Discussion of the early pioneers of moving pictures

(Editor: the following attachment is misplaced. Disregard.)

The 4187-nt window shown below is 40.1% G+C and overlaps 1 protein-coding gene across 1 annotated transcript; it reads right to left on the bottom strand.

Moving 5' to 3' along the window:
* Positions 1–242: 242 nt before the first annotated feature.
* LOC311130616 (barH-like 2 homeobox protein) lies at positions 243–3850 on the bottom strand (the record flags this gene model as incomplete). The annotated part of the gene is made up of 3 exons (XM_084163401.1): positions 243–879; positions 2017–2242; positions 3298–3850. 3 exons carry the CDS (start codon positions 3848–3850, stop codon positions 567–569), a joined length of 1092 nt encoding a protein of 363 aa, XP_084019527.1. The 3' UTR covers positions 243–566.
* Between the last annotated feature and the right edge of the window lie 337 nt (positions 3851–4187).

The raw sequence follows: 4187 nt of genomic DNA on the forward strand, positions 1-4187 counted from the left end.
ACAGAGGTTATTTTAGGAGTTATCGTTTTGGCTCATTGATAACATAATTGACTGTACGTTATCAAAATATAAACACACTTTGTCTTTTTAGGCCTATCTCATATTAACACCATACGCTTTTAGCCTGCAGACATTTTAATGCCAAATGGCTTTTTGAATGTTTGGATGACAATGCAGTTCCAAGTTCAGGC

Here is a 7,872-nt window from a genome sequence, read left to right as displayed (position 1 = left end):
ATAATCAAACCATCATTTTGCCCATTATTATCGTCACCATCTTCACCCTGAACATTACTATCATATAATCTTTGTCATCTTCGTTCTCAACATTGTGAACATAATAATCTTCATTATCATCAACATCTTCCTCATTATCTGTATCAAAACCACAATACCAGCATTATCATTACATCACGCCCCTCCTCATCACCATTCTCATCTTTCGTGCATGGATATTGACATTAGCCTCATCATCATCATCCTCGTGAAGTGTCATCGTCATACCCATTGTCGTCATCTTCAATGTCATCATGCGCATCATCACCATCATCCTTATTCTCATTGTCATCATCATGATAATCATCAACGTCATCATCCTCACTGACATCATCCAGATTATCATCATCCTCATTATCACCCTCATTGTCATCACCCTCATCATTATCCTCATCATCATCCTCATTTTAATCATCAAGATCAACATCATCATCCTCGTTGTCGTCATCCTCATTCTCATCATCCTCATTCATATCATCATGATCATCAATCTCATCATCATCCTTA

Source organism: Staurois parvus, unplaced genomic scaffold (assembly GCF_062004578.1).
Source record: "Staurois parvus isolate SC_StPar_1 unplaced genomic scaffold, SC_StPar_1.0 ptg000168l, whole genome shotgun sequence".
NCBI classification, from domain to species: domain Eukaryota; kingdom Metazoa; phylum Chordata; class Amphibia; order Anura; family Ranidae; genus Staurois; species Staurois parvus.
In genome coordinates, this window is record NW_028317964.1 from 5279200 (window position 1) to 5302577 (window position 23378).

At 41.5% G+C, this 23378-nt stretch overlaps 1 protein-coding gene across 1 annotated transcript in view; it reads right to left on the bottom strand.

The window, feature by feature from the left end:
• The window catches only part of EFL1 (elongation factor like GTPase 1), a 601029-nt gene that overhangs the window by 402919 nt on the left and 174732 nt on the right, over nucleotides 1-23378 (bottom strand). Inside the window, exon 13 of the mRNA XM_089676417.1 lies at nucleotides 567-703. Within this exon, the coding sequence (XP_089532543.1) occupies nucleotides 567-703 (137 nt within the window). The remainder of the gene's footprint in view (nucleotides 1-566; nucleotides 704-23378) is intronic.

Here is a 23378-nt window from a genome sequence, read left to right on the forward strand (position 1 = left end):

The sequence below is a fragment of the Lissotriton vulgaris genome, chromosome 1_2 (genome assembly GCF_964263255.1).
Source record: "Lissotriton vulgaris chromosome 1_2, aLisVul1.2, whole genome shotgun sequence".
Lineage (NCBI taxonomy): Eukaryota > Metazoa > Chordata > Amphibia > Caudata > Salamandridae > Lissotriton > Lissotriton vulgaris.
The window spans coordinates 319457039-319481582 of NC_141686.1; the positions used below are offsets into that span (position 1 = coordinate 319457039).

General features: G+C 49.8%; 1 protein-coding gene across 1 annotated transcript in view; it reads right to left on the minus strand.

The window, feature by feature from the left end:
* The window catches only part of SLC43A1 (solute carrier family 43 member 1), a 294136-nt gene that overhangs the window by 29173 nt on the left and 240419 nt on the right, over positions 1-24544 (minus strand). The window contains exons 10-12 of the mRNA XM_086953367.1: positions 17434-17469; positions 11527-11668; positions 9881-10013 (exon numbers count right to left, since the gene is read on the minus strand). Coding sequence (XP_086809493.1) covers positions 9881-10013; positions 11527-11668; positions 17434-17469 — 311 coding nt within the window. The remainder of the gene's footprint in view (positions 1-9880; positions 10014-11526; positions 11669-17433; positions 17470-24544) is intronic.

Topic : Discuss in detail how American filmmakers Edwin Porter and D.W Griffith built on early films by the Lumiere brothers and George Melies. Use examples from the oeuvre of each filmmaker to substantiate your argument. This essay will outline an introduction to the premature years of motion pictures and developments that helped shape cinema as we know it today. This paper will explore the roles of the early pioneers and the extent to which their contributions shaped cinema. In particular, it will look at how E.S Porter and D.W Griffith improved on the early years of cinema as result of influences from Louis and Auguste Lumiere and George Melies. The 18th century has marked the commencement of the innovation of cinematography. The invention of cinema owes its existence to a few investors and scientists who are broadly known for laying down its foundation. Among those pioneers are the Lumiere brothers who were some of the earliest contributors to cinema, inventing the first real film camera called the "cinematographe", which effectively functioned as a camera, projector and printer all in one (Barnauw, 1993:6). Thus giving rise to the art of film making. Initially, in the early years of cinema since there was no developed structure [or language] to tell cinematic stories, the early Lumiere brother?s films such as Workers leaving the Lumiere factory (1895) and The Arrival of a Train at the Station (1895), were composed of a single shot, no camera movement and only one continuous action from beginning to end (Obalil, 2007). Also since the camera was fixed and captured only what were before its lens without any manipulation these films ... ... middle of paper ... ...ieved by the 08/02/2008. retrieved by the 08/02/2008. Knight, A. The Liveliest Art, Mentor Books, New American Library, (1957). p.25. Larson, E.H. George Melies, (2006). [Online] Available at Lenin, M. Griffith classic: the making of birth of a nation, (2004). [Online] Available at Louis Lumière, The Cinematograph, La Nature, 12 October 1895. In Auguste and Louis Lumière. (Jacques Rittaud-Hutinet, ed.) Letters. London: Faber and Faber, 1995. p.302. Obalil, L.J. Edwin S. Porter, (2007). [Online] Available at Smith, D. Cinematic Reflections, (2005). [Online] Available at
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